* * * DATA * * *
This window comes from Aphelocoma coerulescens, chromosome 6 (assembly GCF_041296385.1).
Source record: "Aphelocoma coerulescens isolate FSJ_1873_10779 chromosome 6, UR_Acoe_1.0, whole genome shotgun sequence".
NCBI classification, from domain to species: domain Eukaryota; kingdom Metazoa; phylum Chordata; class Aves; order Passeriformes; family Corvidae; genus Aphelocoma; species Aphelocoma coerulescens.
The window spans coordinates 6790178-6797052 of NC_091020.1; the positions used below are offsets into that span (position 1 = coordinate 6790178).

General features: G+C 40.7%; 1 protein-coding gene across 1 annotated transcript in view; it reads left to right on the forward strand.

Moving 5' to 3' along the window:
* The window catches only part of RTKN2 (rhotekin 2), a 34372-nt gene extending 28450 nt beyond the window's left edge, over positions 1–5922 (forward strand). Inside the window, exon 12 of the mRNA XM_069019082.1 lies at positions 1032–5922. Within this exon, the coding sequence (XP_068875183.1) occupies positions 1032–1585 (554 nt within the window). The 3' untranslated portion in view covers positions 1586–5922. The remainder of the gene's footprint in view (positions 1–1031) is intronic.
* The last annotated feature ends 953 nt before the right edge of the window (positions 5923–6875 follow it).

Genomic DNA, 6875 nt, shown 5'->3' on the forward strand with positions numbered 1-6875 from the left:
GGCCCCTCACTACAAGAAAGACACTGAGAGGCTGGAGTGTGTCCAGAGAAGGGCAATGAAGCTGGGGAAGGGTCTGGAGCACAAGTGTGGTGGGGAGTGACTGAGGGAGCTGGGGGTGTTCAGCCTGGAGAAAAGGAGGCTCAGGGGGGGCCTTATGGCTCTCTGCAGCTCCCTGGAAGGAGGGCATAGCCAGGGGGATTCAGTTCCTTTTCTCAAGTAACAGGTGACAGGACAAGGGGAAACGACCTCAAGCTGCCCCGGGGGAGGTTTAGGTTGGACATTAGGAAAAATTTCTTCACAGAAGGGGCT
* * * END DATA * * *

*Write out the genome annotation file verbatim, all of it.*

This window comes from Aphelocoma coerulescens, chromosome 6 (assembly GCF_041296385.1).
Source record: "Aphelocoma coerulescens isolate FSJ_1873_10779 chromosome 6, UR_Acoe_1.0, whole genome shotgun sequence".
NCBI classification, from domain to species: domain Eukaryota; kingdom Metazoa; phylum Chordata; class Aves; order Passeriformes; family Corvidae; genus Aphelocoma; species Aphelocoma coerulescens.
The window spans coordinates 6790178-6797052 of NC_091020.1; the positions used below are offsets into that span (position 1 = coordinate 6790178).

General features: G+C 40.7%; 1 protein-coding gene across 1 annotated transcript in view; it reads left to right on the forward strand.

Moving 5' to 3' along the window:
* The window catches only part of RTKN2 (rhotekin 2), a 34372-nt gene extending 28450 nt beyond the window's left edge, over positions 1–5922 (forward strand). Inside the window, exon 12 of the mRNA XM_069019082.1 lies at positions 1032–5922. Within this exon, the coding sequence (XP_068875183.1) occupies positions 1032–1585 (554 nt within the window). The 3' untranslated portion in view covers positions 1586–5922. The remainder of the gene's footprint in view (positions 1–1031) is intronic.
* The last annotated feature ends 953 nt before the right edge of the window (positions 5923–6875 follow it).

Genomic DNA, 6875 nt, shown 5'->3' on the forward strand with positions numbered 1-6875 from the left:
GGCCCCTCACTACAAGAAAGACACTGAGAGGCTGGAGTGTGTCCAGAGAAGGGCAATGAAGCTGGGGAAGGGTCTGGAGCACAAGTGTGGTGGGGAGTGACTGAGGGAGCTGGGGGTGTTCAGCCTGGAGAAAAGGAGGCTCAGGGGGGGCCTTATGGCTCTCTGCAGCTCCCTGGAAGGAGGGCATAGCCAGGGGGATTCAGTTCCTTTTCTCAAGTAACAGGTGACAGGACAAGGGGAAACGACCTCAAGCTGCCCCGGGGGAGGTTTAGGTTGGACATTAGGAAAAATTTCTTCACAGAAGGGGCT